The chief executive of the space tourism company Virgin Galactic says the company will carry on with its plans to take paying customers to the edge of space despite the recent accident involving its SpaceShipTwo vehicle.

Virgin Galactic CEO George Whitesides called the day two weeks ago when SpaceShipTwo broke apart during a test flight and killed one of its two pilots "a tragic day," but said the company would continue with the venture backed by British entrepreneur Richard Branson.

"We have a new spaceship that's going to be ready in a few months," he said in a statement released by the company. "So we're going to make sure we get that one as safe as we can and keep going."

Investigators from the National Transportation Board, looking at the wreckage of SpaceShipTwo that was scattered across California's Mojave Desert, have been focusing on an apparent action by co-pilot Michael Alsbury to prematurely unlock the rocket plane's movable tail.

The tail is not intended to move until the re-entry part of the craft's flight, to properly orient it as it begins a descent through the atmosphere.

A final report on the crash and its cause could take up to a year to prepare, the NTSB said.

Alsbury was killed in the crash, while pilot Peter Siebold was hurled from the disintegrating craft still attached to his seat.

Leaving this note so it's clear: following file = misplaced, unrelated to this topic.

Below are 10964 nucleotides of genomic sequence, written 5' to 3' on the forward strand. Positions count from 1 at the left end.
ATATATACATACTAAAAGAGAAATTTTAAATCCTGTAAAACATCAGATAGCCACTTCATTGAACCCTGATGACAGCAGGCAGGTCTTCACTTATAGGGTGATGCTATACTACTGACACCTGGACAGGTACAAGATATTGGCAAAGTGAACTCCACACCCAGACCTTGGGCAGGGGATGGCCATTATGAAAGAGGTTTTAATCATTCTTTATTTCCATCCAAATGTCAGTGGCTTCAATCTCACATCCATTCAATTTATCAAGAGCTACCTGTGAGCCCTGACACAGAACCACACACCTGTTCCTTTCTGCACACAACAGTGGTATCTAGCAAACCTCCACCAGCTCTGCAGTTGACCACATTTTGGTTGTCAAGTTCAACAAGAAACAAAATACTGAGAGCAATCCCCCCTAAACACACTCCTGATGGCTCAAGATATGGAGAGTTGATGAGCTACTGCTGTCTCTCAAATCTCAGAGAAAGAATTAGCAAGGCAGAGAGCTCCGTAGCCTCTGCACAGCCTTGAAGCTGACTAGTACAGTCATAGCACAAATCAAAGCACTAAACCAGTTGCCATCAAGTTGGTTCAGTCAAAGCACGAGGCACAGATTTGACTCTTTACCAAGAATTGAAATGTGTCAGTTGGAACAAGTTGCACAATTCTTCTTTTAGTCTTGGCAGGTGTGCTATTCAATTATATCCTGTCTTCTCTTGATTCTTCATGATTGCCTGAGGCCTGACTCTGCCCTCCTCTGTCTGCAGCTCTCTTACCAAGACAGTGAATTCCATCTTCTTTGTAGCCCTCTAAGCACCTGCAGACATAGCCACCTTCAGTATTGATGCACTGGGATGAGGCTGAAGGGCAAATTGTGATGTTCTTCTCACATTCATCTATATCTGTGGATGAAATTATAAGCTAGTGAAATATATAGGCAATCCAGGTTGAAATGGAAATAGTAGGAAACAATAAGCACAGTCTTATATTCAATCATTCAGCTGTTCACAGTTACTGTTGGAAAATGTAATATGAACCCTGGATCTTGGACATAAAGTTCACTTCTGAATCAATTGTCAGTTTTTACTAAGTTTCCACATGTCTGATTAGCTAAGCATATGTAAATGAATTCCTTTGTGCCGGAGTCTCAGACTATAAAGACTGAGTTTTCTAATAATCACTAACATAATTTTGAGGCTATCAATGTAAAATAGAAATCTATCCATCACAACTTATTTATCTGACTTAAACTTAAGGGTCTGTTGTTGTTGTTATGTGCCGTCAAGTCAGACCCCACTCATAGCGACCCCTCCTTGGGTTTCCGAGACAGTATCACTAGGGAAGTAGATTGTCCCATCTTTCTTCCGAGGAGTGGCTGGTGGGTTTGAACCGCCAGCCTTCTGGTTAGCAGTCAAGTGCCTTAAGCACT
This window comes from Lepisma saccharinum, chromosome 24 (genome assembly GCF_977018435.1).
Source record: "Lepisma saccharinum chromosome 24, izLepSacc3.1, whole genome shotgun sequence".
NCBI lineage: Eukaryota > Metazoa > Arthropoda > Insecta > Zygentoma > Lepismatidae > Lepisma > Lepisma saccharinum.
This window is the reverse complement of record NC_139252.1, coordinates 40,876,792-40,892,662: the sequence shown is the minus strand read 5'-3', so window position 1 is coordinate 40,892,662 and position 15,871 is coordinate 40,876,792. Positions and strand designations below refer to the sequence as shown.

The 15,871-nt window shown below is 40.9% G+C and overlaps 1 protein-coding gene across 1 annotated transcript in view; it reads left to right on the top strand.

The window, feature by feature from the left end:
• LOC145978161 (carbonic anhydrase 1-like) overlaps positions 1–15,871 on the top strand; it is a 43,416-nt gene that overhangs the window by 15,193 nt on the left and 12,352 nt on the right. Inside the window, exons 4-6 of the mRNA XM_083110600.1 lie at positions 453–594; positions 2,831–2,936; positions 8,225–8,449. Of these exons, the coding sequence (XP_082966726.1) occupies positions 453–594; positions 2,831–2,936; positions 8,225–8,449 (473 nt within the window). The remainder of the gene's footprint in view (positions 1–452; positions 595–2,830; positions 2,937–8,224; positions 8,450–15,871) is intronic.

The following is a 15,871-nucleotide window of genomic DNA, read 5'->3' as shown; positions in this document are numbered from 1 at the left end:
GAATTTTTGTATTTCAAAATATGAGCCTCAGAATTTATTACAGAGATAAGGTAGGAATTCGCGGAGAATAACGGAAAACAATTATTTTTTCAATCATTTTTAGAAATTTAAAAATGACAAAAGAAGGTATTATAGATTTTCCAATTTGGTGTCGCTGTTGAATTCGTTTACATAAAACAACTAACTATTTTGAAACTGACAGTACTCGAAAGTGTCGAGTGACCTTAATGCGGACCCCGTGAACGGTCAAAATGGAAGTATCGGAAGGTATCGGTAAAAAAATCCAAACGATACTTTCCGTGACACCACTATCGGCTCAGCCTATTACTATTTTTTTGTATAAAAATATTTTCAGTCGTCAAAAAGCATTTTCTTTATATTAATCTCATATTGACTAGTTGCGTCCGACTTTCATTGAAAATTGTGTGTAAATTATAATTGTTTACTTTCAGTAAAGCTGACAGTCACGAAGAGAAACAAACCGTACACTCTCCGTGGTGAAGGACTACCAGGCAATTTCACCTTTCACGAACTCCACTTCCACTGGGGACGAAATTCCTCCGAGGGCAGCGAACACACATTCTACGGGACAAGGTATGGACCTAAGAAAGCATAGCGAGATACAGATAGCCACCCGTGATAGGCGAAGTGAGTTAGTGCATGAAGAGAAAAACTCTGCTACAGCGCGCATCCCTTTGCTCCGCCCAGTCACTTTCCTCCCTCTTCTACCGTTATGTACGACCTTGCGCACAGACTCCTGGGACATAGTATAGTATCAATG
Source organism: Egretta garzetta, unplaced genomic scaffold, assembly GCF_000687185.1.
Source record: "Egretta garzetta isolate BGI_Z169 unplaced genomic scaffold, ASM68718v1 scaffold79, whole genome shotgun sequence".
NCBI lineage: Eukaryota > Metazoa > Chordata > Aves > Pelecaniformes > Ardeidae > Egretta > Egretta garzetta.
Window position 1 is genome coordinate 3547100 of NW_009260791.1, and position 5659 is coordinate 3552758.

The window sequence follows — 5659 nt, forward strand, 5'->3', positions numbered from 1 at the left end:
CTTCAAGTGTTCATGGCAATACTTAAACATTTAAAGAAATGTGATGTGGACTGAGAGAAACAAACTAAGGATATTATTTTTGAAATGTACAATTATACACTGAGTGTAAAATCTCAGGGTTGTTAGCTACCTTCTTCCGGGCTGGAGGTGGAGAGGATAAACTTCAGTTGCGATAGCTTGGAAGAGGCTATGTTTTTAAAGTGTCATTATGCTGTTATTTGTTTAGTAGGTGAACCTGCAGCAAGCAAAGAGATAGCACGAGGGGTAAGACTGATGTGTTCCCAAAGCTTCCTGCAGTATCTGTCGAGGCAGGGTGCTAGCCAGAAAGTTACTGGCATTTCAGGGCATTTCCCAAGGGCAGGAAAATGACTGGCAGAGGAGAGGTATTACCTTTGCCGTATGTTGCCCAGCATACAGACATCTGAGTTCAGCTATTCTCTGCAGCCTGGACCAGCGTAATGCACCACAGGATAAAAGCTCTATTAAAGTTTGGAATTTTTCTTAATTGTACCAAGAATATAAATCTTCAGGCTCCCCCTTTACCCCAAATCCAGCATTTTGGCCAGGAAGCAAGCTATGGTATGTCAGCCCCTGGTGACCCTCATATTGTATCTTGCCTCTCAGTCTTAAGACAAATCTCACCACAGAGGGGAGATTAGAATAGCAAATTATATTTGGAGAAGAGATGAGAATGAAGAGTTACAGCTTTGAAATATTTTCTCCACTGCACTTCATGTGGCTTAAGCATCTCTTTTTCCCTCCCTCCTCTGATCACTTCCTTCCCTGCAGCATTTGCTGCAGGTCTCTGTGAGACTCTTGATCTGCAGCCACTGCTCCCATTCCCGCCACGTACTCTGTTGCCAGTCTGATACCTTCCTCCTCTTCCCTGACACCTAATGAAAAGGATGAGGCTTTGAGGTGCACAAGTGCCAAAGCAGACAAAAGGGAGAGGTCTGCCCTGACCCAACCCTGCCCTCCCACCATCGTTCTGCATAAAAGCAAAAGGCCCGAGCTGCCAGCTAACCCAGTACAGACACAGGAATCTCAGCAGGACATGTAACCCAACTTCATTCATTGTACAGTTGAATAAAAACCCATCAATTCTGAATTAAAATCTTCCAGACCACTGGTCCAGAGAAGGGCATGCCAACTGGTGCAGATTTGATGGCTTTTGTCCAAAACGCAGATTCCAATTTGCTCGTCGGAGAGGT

He managed to separate himself from the seat and his parachute automatically deployed, although injuries he sustained kept him in a hospital for three days.

"There's a reason why test pilots are respected as some of the most brave members of our society," Whitesides said some time before the fatal test flight. "They are putting themselves in harm's way to make vehicles better for the rest of us, safer for the rest of us."

The crash was seen by many as a significant setback in Virgin Galactic's plan to offer rides to space for passengers willing to pay $250,000 for a ticket, a program that has already experienced years of delay.

SpaceShipTwo had made dozens of flights, although most of them were unpowered gliding flights after release from its WhiteKnightTwo mother ship.

The fatal flight was just the fourth in which the craft had fired its engines, and the first using a new rocket fuel developed to give the engine additional thrust.

The company would learn from the tragedy and work to ensure nothing like it would happen again, Whitesides said.

"We make sure the engineers are in charge and that's what we've done from day one," he said. "The fact that the program has taken longer is a sign we are listening to the engineers."

"While this has been a tragic setback, we are moving forward and will do so deliberately and with determination."

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